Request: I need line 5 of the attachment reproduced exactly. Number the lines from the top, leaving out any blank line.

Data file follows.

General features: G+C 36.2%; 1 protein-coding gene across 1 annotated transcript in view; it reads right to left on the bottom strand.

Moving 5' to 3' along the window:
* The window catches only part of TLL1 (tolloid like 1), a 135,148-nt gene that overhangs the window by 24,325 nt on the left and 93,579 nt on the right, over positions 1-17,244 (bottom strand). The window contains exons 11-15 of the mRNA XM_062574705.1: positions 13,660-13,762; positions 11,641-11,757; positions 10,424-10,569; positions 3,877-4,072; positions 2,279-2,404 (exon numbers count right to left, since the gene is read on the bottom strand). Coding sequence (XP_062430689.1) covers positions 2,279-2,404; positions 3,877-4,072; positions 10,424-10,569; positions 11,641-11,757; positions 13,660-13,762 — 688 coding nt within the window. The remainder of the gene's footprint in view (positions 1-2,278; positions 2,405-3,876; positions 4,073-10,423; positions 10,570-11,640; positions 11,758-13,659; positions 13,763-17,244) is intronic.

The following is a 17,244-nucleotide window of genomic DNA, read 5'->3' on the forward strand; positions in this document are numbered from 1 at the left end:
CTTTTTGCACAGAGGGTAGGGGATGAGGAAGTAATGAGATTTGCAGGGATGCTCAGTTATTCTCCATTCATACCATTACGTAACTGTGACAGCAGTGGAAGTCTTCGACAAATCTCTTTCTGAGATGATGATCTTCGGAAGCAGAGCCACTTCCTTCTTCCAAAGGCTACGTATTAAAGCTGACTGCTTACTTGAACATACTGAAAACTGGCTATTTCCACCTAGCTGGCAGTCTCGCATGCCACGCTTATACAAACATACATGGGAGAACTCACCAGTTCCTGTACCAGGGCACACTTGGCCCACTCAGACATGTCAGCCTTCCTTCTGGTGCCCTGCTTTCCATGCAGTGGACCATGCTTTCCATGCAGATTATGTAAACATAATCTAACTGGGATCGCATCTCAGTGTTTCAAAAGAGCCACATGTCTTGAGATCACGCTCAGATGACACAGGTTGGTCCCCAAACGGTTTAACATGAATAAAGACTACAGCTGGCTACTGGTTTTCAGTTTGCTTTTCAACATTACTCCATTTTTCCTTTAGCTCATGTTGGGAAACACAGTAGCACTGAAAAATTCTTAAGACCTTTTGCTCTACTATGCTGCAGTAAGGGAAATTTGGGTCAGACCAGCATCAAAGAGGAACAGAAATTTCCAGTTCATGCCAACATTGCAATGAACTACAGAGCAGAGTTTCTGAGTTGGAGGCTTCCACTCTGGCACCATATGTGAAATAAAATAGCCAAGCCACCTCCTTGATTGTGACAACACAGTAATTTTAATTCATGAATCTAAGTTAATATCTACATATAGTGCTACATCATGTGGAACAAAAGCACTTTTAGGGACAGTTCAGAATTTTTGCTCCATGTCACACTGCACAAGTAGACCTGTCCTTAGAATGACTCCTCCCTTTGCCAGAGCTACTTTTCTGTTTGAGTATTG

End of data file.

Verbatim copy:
CTTTTTGCACAGAGGGTAGGGGATGAGGAAGTAATGAGATTTGCAGGGATGCTCAGTTATTCTCCATTCATACCATTACGTAACTGTGACAGCAGTGGAAGTCTTCGACAAATCTCTTTCTGAGATGATGATCTTCGGAAGCAGAGCCACTTCCTTCTTCCAAAGGCTACGTATTAAAGCTGACTGCTTACTTGAACATACTGAAAACTGGCTATTTCCACCTAGCTGGCAGTCTCGCATGCCACGCTTATACAAACATACATGGGAGAACTCACCAGTTCCTGTACCAGGGCACACTTGGCCCACTCAGACATGTCAGCCTTCCTTCTGGTGCCCTGCTTTCCATGCAGTGGACCATGCTTTCCATGCAGATTATGTAAACATAATCTAACTGGGATCGCATCTCAGTGTTTCAAAAGAGCCACATGTCTTGAGATCACGCTCAGATGACACAGGTTGGTCCCCAAACGGTTTAACATGAATAAAGACTACAGCTGGCTACTGGTTTTCAGTTTGCTTTTCAACATTACTCCATTTTTCCTTTAGCTCATGTTGGGAAACACAGTAGCACTGAAAAATTCTTAAGACCTTTTGCTCTACTATGCTGCAGTAAGGGAAATTTGGGTCAGACCAGCATCAAAGAGGAACAGAAATTTCCAGTTCATGCCAACATTGCAATGAACTACAGAGCAGAGTTTCTGAGTTGGAGGCTTCCACTCTGGCACCATATGTGAAATAAAATAGCCAAGCCACCTCCTTGATTGTGACAACACAGTAATTTTAATTCATGAATCTAAGTTAATATCTACATATAGTGCTACATCATGTGGAACAAAAGCACTTTTAGGGACAGTTCAGAATTTTTGCTCCATGTCACACTGCACAAGTAGACCTGTCCTTAGAATGACTCCTCCCTTTGCCAGAGCTACTTTTCTGTTTGAGTATTG